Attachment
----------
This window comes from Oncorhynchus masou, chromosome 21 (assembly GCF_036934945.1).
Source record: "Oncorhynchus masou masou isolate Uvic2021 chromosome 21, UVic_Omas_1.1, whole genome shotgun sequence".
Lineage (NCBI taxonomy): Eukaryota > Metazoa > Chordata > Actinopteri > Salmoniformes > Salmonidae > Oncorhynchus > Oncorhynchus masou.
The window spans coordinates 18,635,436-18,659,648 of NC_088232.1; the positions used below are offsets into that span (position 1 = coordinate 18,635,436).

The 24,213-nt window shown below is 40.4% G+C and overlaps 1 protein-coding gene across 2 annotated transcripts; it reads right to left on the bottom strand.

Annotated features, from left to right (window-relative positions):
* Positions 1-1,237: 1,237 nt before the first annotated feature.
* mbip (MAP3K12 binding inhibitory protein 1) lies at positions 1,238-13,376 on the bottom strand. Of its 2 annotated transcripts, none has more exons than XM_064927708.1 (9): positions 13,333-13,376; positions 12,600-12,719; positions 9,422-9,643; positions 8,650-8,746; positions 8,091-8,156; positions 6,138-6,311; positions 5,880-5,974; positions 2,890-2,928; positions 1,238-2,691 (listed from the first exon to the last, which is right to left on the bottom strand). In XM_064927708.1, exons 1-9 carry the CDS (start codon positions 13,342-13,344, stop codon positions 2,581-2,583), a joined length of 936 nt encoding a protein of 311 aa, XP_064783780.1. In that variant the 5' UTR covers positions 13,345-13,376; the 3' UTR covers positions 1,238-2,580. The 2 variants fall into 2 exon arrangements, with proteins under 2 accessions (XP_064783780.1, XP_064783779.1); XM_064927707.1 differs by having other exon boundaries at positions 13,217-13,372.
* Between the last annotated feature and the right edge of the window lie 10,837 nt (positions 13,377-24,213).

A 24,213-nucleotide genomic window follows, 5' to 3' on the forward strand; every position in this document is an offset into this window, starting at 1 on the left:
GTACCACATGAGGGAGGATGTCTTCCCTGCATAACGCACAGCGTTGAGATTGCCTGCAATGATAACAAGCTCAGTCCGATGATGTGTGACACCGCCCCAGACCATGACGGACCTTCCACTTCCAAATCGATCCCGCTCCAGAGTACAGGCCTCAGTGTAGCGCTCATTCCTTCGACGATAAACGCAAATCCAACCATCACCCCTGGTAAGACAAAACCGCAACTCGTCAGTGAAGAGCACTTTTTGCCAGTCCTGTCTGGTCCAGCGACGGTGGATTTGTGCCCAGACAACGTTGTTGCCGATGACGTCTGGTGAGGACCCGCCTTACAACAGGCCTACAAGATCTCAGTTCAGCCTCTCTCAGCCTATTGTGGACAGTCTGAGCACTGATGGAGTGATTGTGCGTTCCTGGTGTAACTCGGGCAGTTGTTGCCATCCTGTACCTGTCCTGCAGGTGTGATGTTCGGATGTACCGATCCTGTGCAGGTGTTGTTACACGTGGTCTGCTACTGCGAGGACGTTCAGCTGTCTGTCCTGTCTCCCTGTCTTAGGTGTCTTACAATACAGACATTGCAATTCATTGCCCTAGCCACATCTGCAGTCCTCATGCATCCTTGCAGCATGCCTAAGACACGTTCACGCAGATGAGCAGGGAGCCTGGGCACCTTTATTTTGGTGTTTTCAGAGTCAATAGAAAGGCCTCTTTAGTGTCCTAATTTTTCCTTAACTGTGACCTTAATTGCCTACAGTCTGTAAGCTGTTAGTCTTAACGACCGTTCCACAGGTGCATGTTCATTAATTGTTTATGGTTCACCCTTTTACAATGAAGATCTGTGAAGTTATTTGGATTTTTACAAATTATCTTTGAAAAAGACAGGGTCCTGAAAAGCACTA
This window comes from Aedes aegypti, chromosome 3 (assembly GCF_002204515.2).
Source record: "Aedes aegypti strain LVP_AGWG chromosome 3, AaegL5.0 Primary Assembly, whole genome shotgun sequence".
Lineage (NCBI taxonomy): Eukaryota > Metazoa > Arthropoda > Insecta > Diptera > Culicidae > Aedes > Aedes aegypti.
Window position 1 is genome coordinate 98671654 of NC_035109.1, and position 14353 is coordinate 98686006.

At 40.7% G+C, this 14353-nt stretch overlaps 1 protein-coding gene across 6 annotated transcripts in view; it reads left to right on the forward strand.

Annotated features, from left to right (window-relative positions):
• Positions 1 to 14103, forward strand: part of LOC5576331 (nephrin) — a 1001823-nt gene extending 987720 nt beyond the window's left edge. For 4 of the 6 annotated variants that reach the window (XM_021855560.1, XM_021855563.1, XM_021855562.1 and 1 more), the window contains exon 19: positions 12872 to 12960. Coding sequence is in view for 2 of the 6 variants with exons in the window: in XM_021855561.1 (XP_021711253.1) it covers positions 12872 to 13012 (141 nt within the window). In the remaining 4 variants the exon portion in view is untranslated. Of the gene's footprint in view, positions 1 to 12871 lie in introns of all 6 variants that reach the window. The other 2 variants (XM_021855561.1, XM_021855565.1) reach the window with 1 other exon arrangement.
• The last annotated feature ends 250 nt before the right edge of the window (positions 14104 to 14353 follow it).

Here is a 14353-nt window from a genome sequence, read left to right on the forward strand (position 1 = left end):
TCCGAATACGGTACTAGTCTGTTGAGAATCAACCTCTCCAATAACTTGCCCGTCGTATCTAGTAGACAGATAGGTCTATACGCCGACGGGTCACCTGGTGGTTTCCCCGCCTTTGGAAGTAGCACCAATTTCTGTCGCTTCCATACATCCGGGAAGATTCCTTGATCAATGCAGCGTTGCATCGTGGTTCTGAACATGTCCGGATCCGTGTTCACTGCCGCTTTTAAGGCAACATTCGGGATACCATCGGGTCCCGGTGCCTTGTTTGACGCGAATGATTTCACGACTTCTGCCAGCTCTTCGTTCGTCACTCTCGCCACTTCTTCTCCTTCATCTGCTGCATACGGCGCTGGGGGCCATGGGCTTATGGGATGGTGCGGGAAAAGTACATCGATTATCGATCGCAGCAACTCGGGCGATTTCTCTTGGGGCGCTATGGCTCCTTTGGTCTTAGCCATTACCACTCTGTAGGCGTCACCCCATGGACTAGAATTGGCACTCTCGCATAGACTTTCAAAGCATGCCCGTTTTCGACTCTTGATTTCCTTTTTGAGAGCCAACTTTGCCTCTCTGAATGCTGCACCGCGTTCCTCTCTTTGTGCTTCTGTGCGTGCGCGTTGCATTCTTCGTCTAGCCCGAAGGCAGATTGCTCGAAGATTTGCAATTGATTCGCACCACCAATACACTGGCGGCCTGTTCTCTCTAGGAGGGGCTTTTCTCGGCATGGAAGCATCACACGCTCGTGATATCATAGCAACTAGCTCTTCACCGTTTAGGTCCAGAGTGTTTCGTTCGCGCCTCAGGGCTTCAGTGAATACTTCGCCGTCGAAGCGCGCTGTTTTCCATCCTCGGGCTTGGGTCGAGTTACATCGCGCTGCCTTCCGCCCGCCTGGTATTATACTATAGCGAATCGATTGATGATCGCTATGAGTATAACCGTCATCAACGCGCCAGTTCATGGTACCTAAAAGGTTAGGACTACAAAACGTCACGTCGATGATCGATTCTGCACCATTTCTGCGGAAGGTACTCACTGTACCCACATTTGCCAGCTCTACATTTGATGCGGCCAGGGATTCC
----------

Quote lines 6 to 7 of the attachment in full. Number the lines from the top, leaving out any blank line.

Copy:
Annotated features, from left to right (window-relative positions):
* Positions 1-1,237: 1,237 nt before the first annotated feature.